10 Songs, 1 Hour, 56 Minutes

EDITORS’ NOTES

Following 2014’s experimental Whorl, Simian Mobile Disco fifth album aims “squarely at the dancefloor”. Having eschewed the guest vocalists of previous records, the vibe is dark, minimal, and subtle: “Happening Distractions” evokes early synth pioneers, while “Bubble Has No Answers” layers on sleek, enveloping textures. They reach a peak with the warped clangs of “Staring at All This Handle”, but gradually bring it back down to the pulsing ambience of “Drone Follows Me Everywhere”. Sophisticated and absorbing.

EDITORS’ NOTES

Following 2014’s experimental Whorl, Simian Mobile Disco fifth album aims “squarely at the dancefloor”. Having eschewed the guest vocalists of previous records, the vibe is dark, minimal, and subtle: “Happening Distractions” evokes early synth pioneers, while “Bubble Has No Answers” layers on sleek, enveloping textures. They reach a peak with the warped clangs of “Staring at All This Handle”, but gradually bring it back down to the pulsing ambience of “Drone Follows Me Everywhere”. Sophisticated and absorbing.

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About Simian Mobile Disco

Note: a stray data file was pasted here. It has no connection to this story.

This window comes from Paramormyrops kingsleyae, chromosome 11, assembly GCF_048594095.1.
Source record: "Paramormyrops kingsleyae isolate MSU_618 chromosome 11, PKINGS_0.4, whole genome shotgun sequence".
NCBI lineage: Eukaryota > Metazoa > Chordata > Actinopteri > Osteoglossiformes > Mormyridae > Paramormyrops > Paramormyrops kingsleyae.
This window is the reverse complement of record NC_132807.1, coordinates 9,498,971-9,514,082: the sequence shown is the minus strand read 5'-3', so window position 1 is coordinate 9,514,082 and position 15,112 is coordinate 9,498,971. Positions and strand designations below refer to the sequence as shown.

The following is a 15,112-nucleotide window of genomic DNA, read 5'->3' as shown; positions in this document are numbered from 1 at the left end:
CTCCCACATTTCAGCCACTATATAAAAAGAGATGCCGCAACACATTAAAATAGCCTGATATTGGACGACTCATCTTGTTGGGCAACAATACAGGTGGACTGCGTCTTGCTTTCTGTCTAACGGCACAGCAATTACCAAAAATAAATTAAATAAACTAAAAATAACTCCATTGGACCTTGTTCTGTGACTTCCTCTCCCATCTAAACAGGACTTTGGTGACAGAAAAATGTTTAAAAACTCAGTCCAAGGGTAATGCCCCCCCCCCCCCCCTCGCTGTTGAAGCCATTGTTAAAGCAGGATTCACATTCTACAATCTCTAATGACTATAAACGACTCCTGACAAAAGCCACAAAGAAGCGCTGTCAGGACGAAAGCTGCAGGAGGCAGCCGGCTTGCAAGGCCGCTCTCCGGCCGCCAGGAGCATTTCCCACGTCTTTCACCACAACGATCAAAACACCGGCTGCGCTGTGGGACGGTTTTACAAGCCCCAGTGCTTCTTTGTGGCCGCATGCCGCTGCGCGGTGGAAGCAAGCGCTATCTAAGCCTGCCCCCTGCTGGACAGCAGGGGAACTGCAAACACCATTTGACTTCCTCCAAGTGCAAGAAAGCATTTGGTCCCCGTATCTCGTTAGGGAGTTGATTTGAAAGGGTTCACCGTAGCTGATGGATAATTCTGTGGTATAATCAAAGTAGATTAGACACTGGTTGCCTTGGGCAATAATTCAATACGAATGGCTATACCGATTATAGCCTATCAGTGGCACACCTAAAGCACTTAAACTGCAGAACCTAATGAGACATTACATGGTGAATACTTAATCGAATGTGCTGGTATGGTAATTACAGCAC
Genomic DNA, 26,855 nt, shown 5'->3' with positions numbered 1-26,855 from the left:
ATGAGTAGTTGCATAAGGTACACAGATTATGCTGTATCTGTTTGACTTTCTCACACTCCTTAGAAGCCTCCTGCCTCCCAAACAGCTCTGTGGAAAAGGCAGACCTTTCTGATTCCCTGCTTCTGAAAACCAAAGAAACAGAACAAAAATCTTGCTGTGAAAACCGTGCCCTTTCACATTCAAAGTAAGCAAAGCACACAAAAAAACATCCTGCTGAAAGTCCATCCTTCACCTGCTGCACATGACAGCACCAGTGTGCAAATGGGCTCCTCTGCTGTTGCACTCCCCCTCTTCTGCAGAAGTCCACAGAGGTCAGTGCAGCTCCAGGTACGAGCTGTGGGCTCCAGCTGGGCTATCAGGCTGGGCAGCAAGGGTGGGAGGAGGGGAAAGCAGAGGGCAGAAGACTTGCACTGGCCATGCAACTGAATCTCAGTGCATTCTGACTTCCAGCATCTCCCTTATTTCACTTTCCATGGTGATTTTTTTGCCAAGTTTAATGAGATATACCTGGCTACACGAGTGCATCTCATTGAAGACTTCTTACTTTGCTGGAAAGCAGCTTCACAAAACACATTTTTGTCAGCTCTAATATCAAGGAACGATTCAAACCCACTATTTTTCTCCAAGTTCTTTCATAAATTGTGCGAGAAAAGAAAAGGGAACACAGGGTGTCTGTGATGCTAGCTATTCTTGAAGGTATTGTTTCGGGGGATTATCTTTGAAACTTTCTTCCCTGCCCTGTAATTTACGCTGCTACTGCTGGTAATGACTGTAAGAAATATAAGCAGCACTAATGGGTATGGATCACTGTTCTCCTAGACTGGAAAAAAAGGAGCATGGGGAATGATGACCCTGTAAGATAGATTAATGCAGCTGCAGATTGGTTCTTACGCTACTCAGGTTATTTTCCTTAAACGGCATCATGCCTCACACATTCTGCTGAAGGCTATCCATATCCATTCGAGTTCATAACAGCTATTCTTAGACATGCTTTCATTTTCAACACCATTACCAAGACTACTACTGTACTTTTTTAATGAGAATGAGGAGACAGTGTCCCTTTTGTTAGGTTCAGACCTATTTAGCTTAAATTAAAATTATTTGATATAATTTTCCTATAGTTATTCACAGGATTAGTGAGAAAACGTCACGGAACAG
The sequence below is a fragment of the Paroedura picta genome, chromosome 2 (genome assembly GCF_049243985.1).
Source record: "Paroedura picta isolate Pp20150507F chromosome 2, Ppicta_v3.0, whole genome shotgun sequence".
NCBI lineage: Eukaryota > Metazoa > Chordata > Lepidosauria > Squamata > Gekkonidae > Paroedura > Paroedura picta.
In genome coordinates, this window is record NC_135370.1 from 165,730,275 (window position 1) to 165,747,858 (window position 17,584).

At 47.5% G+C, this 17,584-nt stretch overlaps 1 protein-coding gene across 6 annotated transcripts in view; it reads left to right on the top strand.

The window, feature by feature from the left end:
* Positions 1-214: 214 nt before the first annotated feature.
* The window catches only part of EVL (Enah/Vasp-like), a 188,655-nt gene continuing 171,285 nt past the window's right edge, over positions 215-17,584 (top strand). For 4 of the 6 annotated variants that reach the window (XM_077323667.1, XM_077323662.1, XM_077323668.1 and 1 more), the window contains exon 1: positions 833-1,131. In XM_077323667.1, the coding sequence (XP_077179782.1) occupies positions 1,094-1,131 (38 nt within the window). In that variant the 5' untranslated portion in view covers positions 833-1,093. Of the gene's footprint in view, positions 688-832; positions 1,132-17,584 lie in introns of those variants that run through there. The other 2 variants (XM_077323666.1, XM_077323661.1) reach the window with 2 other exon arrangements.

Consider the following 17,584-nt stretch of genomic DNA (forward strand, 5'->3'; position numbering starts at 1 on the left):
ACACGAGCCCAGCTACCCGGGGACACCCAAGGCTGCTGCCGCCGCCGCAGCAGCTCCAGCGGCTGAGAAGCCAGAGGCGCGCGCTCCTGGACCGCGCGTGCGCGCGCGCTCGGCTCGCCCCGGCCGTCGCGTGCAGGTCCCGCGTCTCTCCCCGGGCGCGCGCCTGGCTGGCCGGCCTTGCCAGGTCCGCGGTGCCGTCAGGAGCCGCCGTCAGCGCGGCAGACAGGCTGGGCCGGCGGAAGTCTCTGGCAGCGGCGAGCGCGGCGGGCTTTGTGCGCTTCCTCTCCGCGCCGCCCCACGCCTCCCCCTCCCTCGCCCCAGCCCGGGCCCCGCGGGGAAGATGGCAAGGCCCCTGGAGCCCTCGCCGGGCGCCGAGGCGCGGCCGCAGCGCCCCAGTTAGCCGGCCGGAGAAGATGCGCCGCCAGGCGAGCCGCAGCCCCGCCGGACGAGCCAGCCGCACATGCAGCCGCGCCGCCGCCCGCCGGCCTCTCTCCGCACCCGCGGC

Producers/remixers James Ford and James Shaw formed Simian Mobile Disco in 2005, following their departure from the experimental electronic rock band Simian. The two had originally formed Simian with singer Simon Lord and Alex MacNaughton in the late '90s. Not content with their roles in the band and wishing to indulge their longtime interest in electronic dance music, the two latched onto DJ gigs while touring with the band. Eventually, the duo split from Simian and dubbed themselves Simian Mobile Disco. Looking to prevent their own electronic dance tracks from sounding too polished and programmed, SMD exclusively used analog equipment. The result was Attack Decay Sustain Release, which appeared in June 2007 through the Wichita label.

Meanwhile, Ford also devoted some time to several production gigs, which saw him helming music for the likes of Mystery Jets, Klaxons, and the Arctic Monkeys. Simian Mobile Disco toured sporadically throughout 2007 and began working on a new album the following year. A remix album, Sample and Hold, was released in 2008 to placate their audience. The proper sophomore album, Temporary Pleasure, appeared in 2009, featuring vocal collaborations from the likes of Super Furry Animals' Gruff Rhys, the Gossip's Beth Ditto, and Jamie Lidell.

The following year, SMD put together the first volume in a series of mix albums for the New York club night Fixed, and at the end of the year, issued a very club-centric studio album, Delicacies. Their third studio album, Unpatterns, followed in early 2012. The pair spent the next two years preparing their fourth studio album, Whorl, which was partly recorded live in front of an audience of 900 at the California venue Pappy & Harriet's on April 26, 2014. They then polished up the recording and released it that September. ~ Kenyon Hopkin

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